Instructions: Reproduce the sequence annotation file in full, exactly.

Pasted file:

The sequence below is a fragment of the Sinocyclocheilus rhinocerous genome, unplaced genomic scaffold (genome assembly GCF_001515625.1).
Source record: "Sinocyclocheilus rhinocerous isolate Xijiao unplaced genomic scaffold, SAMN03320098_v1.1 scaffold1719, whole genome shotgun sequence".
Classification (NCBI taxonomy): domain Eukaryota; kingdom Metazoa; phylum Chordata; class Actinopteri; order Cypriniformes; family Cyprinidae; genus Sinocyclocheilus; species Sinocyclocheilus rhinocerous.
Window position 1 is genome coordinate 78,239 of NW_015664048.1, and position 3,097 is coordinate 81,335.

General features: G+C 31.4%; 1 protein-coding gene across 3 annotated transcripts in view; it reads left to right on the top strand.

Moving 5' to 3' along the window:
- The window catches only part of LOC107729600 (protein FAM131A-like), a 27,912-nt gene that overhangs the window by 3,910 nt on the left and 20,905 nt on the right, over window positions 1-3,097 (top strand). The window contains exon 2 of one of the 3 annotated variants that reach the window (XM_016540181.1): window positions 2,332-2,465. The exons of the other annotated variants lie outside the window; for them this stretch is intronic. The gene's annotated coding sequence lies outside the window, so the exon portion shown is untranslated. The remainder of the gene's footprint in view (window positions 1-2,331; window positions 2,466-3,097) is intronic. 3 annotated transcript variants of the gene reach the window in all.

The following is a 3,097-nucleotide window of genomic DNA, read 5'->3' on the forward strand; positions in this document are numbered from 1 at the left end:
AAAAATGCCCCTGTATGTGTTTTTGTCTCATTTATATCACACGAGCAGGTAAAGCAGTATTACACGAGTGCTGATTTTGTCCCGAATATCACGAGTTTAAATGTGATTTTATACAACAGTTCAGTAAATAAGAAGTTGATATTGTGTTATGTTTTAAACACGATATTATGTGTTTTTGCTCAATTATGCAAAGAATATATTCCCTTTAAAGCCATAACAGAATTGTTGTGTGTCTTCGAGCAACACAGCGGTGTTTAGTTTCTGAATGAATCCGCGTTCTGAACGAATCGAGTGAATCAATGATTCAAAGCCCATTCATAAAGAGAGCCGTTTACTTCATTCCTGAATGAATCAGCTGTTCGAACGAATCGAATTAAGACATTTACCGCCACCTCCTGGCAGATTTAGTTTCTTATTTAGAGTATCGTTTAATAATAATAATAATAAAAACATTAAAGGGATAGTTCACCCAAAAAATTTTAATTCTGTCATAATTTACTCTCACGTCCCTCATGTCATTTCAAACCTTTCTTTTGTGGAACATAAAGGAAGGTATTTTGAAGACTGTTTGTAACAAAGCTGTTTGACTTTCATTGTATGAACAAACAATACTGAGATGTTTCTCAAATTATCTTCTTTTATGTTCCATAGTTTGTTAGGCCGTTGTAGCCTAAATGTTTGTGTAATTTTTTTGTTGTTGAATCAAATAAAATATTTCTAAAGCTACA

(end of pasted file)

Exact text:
The sequence below is a fragment of the Sinocyclocheilus rhinocerous genome, unplaced genomic scaffold (genome assembly GCF_001515625.1).
Source record: "Sinocyclocheilus rhinocerous isolate Xijiao unplaced genomic scaffold, SAMN03320098_v1.1 scaffold1719, whole genome shotgun sequence".
Classification (NCBI taxonomy): domain Eukaryota; kingdom Metazoa; phylum Chordata; class Actinopteri; order Cypriniformes; family Cyprinidae; genus Sinocyclocheilus; species Sinocyclocheilus rhinocerous.
Window position 1 is genome coordinate 78,239 of NW_015664048.1, and position 3,097 is coordinate 81,335.

General features: G+C 31.4%; 1 protein-coding gene across 3 annotated transcripts in view; it reads left to right on the top strand.

Moving 5' to 3' along the window:
- The window catches only part of LOC107729600 (protein FAM131A-like), a 27,912-nt gene that overhangs the window by 3,910 nt on the left and 20,905 nt on the right, over window positions 1-3,097 (top strand). The window contains exon 2 of one of the 3 annotated variants that reach the window (XM_016540181.1): window positions 2,332-2,465. The exons of the other annotated variants lie outside the window; for them this stretch is intronic. The gene's annotated coding sequence lies outside the window, so the exon portion shown is untranslated. The remainder of the gene's footprint in view (window positions 1-2,331; window positions 2,466-3,097) is intronic. 3 annotated transcript variants of the gene reach the window in all.

The following is a 3,097-nucleotide window of genomic DNA, read 5'->3' on the forward strand; positions in this document are numbered from 1 at the left end:
AAAAATGCCCCTGTATGTGTTTTTGTCTCATTTATATCACACGAGCAGGTAAAGCAGTATTACACGAGTGCTGATTTTGTCCCGAATATCACGAGTTTAAATGTGATTTTATACAACAGTTCAGTAAATAAGAAGTTGATATTGTGTTATGTTTTAAACACGATATTATGTGTTTTTGCTCAATTATGCAAAGAATATATTCCCTTTAAAGCCATAACAGAATTGTTGTGTGTCTTCGAGCAACACAGCGGTGTTTAGTTTCTGAATGAATCCGCGTTCTGAACGAATCGAGTGAATCAATGATTCAAAGCCCATTCATAAAGAGAGCCGTTTACTTCATTCCTGAATGAATCAGCTGTTCGAACGAATCGAATTAAGACATTTACCGCCACCTCCTGGCAGATTTAGTTTCTTATTTAGAGTATCGTTTAATAATAATAATAATAAAAACATTAAAGGGATAGTTCACCCAAAAAATTTTAATTCTGTCATAATTTACTCTCACGTCCCTCATGTCATTTCAAACCTTTCTTTTGTGGAACATAAAGGAAGGTATTTTGAAGACTGTTTGTAACAAAGCTGTTTGACTTTCATTGTATGAACAAACAATACTGAGATGTTTCTCAAATTATCTTCTTTTATGTTCCATAGTTTGTTAGGCCGTTGTAGCCTAAATGTTTGTGTAATTTTTTTGTTGTTGAATCAAATAAAATATTTCTAAAGCTACA